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"Homefront Connections" can provide valuable information for area veterans

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Veterans, mark down March 19 on your calendar.

Information about services and benefits offered to vets and their families will be available in abundance that day when the Five Sullivan Brothers Iowa Veterans Museum holds a Military and Veterans Resource Fair.

Veteran service representatives from Black Hawk County, the University of Northern Iowa, Hawkeye Community College and other groups -- 45 organizations all together -- will be present. Sessions will be offered on a variety of topics of interest to veterans -- including home loans and employment.

Organizers believe it will be the largest gathering of veteran services and activities at one time ever in the Cedar Valley.

“In the Cedar Valley area there’s a lot of different opportunities for veterans and service members, but they’re all in different places,” said Robin Knight, veteran service coordinator at HCC. “This is an opportunity to have it all in one place, and they can come and have an enjoyable experience with their families.”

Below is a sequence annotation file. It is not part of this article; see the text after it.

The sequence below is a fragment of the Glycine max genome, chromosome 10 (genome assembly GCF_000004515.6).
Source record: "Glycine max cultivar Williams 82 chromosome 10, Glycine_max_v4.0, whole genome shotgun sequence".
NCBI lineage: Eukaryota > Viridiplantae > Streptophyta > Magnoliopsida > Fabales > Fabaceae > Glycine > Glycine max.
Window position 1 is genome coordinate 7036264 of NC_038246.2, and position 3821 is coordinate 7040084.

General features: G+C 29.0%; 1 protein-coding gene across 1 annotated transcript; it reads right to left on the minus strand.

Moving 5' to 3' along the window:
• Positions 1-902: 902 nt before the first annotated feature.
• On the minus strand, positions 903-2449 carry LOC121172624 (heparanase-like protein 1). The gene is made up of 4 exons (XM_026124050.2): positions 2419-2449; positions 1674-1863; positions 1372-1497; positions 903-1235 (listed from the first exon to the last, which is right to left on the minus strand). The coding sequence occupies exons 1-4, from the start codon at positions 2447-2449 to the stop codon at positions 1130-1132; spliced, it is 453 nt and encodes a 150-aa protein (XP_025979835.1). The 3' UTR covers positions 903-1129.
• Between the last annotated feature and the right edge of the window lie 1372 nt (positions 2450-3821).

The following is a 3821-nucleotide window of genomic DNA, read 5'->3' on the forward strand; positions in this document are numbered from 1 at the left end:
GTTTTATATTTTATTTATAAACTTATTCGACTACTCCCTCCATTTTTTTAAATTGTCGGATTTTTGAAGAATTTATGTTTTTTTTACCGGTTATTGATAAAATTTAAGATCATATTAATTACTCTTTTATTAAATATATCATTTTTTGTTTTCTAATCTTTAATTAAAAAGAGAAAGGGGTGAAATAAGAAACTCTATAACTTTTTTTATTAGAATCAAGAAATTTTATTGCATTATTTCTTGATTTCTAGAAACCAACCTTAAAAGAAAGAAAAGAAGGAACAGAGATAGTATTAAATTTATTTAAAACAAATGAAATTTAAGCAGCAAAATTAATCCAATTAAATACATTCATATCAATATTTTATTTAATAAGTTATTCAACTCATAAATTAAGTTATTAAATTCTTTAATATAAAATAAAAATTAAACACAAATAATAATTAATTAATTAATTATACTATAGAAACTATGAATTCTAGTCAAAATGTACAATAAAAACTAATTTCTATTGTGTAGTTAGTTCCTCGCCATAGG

The Sullivan Brothers Iowa Veteran’s Museum is a perfect place for the event dubbed “Homefront Connections.” It is free and open to all active duty personnel, veterans and their families.

Museum exhibits will be open and lunch will be provided. Family activities also will be offered

“This interests me because we’re bringing it down to the public,” said Terry Scheffert, a Vietnam era vet who operates a veterans career center at AMVETs Post 49 in Cedar Falls. “We’re saying, ‘Here it is guys. Come on in.’”

More information on the fair can be obtained by contacting the Grout district at 234-6357, by email at or online at

The museum itself has been providing an incredible public service by collecting the history of Iowa veterans dating back to the Civil War. Part of that focus has been on interviewing and recording aging veterans, getting oral histories from those who served. That progressed into securing the stories of veterans from current conflicts in Afghanistan and Iraq.

Exposing that effort to more veterans also could benefit the museum and the community.

When it comes to veterans, Waterloo has a storied past -- led by the five Sullivan brothers who perished together in World War II. We’ve seen our share of heroes from all wars.

All have earned the benefits and services available, and we thank all the organizers of this event for providing “Homefront Connections.”


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